Waypoint Conclusion ?
I dont understand how to choose suitable way point between arrival and departure or b/w SID/STAR ?? I appreciate if someone could help me pls
- TechwingLv 71 decade agoFavorite Answer
I assume you are talking about simulation. Most of what follows applies to both simulation and real life, but you need to use certified information sources if you're planning a flight for the real world (whereas you can use any source you want for a simulated flight).
You can choose your own route directly using charts, or you can use routes already used by someone else. In the United States, all the information you need is available online; elsewhere it's often a lot more difficult.
SIDs and STARs normally have transitions, waypoints that connect these procedures to the en-route portion of the flight. If you have a SID and STAR, all you have to do is connect the transitions with other waypoints that are along the way. Typically you'll fly along airways, which are paths through the sky marked by multiple waypoints, in which case all you have to do is file the SID and STAR with their transitions, the airways, and the waypoints that connect the airways.
For example, a route from Denver to Miami might look like
PLAIN4 GCK IRW J20 EIC AEX J58 HRV Q105 BLVNS Q102 CYY DEEDS1
PLAIN4 is the SID out of Denver, with GCK (a VOR) as its transition. The flight then continues to the IRW VOR, which is on the J20 airway. It follows the waypoints on the J20 airway between IRW and EIC, then goes on to AEX, then takes the J58 to HRV, then the Q105 airway (an airway intended specifically for RNAV aircraft, that is, those that can fly directly from point to point, which includes virtually all airliners today) to waypoint BLVNS, then via Q102 to CYY, which is the transition for the DEEDS1 arrival (STAR).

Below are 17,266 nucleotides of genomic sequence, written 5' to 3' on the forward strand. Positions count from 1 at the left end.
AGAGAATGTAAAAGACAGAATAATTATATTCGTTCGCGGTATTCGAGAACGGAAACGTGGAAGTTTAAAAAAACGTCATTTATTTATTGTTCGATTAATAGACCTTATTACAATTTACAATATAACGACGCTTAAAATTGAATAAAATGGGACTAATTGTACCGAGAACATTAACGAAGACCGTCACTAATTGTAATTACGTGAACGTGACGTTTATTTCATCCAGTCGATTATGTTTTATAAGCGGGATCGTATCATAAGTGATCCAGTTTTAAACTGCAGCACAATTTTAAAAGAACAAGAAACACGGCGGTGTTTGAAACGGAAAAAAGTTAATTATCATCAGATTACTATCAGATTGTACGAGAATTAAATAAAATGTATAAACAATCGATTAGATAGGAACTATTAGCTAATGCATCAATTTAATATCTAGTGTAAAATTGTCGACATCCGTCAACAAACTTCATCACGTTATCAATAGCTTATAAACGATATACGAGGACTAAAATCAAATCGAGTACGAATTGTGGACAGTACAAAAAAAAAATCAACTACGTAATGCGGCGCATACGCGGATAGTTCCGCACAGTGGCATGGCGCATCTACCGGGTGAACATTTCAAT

PLAIN4 is a SID. DEEDS1 is a STAR, the three-letter fixes are VORs, the letter-plus-number designations are airways, and the five-letter fixes are waypoints not directly associated with radionavigation aids (e.g., GPS waypoints).
Flight Simulator knows about VORs and waypoints, but not about terminal procedures such as STARs and SIDs. You have to fly those by hand—unless you install one of the many ultrarealistic add-on aircraft, which know all about SIDs and STARs, just like the real airplanes they simulate. If you want matching ATC, you can try live ATC using VATSIM or IVAO, which offer real people as controllers with voice communication, instead of the computer-generated ATC in the basic sim (which doesn't know how to handle real-world routes, anyway).
For charts (sectional, TAC, helicopter, FLY, en-route high and low) for the U.S., see SkyVector. For real-world routings in the U.S., see the IFR sections of FlightAware. For the add-on aircraft, check out developers such as PMDG or Level-D. For online flight networks (serious ones, not games), see VATSIM or IVAO. You can google for all of these.